The Role of Education in the Development of Cultural Competency in Dental Hygiene Students.

Author: Holder-Ballard, C

Source: Journal of Dental Hygiene, 1 January 2007, vol. 81, no. 1, pp. 31-31(1)


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This study seeks to determine if students who completed the 2-year dental hygiene program at the University of Tennessee Health Science Center developed in the area of cultural competency, as measured by the Cross-Cultural Adaptability Inventory (CCAI). In addition, this study attempts to ascertain if certain socioeconomic factors influence the development of cross-cultural competency. The sample consisted of a cohort of 32 students enrolled from 2003-2005. Descriptive statistics, ANOVA procedures, dependent t-test, and independent t-test were calculated to determine results.

The CCAI is a 50-item instrument that determines one's cross-cultural adaptability based on 4 constructs: emotional resilience (ER), flexibility/openness (FO), perceptual acuity (PAC), and personal autonomy (PA). The overall CCAI score is computed from the sum of the 4 dimensional scores. The CCAI pre-test was administered to the dental hygiene cohort at the beginning of the 2-year program, followed by the post-test, which was administered prior to program completion. Results of this study revealed minimal evidence of increase in the overall CCAI post-test score (p = .085). The t tests revealed no significant change between pre-test and post-test scores for 3 of the 4 subscales (ER, PAC, and PA) at the .05 level. However, at the .05 level, the FO scale indicated significant change between the pre-test (M = 65.09, SD = 7.67) and post-test scores (M=67.96, SD = 7.81). Lastly, this study found no significant changes in the CCAI pre-test and pos-test scores based on 2 socioeconomic factors, current family status, or parent's educational levels.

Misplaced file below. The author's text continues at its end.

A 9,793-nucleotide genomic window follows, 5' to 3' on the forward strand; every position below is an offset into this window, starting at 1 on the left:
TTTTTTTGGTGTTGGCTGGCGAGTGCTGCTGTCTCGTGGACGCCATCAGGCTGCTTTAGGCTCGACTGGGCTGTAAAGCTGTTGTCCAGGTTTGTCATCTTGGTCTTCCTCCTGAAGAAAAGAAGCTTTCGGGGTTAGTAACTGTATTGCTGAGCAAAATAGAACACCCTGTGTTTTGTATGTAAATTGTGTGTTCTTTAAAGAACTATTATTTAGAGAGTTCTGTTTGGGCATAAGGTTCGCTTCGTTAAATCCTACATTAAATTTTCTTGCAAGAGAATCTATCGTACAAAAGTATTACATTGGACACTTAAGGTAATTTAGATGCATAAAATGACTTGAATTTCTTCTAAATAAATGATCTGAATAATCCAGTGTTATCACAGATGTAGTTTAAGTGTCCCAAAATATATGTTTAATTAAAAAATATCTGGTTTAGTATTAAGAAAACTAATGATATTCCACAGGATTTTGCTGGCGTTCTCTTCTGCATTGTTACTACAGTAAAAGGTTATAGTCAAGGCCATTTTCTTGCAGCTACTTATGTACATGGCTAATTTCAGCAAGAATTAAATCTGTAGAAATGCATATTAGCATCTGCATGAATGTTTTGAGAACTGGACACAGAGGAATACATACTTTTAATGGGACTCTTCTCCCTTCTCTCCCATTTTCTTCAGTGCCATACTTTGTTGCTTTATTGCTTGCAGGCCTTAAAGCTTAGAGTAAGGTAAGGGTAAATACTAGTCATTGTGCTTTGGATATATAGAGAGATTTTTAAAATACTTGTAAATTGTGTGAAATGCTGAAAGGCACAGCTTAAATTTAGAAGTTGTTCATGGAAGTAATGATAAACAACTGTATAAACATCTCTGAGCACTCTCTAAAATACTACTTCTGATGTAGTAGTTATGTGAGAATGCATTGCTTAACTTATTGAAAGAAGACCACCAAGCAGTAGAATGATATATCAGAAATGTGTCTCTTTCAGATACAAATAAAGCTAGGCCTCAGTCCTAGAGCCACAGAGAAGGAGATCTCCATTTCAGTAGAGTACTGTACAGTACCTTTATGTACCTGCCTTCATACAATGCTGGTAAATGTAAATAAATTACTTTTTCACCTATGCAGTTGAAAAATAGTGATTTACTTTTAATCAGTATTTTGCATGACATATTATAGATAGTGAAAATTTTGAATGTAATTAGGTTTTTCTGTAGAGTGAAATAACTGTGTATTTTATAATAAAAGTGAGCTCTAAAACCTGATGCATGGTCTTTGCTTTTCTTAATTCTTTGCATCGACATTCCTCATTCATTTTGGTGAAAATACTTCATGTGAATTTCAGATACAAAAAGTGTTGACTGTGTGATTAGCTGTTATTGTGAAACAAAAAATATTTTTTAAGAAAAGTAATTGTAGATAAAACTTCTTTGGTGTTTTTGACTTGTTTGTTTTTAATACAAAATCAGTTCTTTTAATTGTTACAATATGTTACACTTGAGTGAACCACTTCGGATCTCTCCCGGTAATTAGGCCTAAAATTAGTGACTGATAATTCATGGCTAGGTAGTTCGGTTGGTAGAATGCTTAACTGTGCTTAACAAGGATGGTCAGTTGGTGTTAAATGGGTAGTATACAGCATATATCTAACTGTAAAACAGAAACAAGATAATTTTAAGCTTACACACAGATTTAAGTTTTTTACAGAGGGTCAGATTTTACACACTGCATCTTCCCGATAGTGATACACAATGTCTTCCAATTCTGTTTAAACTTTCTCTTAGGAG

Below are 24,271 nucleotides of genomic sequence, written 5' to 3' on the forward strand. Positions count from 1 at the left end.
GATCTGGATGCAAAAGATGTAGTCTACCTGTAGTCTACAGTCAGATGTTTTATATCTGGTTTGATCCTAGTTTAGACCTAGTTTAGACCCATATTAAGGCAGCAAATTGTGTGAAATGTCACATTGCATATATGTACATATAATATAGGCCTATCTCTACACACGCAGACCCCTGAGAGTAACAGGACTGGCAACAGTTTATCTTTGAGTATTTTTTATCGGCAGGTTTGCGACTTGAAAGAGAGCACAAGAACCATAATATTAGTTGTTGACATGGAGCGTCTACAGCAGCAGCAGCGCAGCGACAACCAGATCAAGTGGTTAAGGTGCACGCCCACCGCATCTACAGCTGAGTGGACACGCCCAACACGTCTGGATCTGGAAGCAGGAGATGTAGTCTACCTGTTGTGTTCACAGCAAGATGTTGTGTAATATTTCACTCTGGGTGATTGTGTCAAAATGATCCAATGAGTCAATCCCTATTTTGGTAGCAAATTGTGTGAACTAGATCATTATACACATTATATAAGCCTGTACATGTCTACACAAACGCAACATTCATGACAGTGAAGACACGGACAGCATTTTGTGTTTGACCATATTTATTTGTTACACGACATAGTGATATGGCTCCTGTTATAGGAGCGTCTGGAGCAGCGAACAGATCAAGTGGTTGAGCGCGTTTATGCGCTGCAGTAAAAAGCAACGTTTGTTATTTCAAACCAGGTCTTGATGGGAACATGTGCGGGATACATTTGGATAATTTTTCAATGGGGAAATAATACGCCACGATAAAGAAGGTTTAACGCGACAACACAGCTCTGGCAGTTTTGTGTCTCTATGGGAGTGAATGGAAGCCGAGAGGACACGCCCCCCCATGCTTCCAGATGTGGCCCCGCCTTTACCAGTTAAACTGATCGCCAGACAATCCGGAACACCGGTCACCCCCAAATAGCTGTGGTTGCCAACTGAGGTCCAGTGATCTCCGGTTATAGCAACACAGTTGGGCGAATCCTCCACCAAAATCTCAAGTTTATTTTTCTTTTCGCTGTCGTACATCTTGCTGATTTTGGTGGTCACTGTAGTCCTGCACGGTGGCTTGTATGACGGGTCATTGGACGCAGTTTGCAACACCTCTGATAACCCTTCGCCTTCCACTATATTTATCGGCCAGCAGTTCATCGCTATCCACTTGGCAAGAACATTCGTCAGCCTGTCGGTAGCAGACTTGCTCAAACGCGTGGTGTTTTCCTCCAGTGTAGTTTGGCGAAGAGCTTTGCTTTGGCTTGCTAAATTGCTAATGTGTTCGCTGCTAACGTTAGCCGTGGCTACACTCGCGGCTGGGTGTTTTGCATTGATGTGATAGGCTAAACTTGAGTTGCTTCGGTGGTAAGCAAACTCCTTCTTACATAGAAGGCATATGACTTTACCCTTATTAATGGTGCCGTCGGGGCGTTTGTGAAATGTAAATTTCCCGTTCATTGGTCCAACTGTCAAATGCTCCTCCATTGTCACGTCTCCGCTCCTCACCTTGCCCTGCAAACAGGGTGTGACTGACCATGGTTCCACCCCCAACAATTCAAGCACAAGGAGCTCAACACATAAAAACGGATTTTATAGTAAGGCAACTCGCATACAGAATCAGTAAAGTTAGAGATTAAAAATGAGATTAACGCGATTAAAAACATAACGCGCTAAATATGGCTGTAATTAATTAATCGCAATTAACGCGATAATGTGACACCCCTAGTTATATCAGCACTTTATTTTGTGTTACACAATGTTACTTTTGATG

The study concluded that the integration of culture-related topics in the educational program is both appropriate and effective. Providing frequent clinical experiences that allow students to interface with diverse populations is an effective strategy for increasing flexibility and openness, one construct of cultural competency.

Document Type: Abstract

Affiliations: The University of Tennessee

Publication date: January 1, 2007

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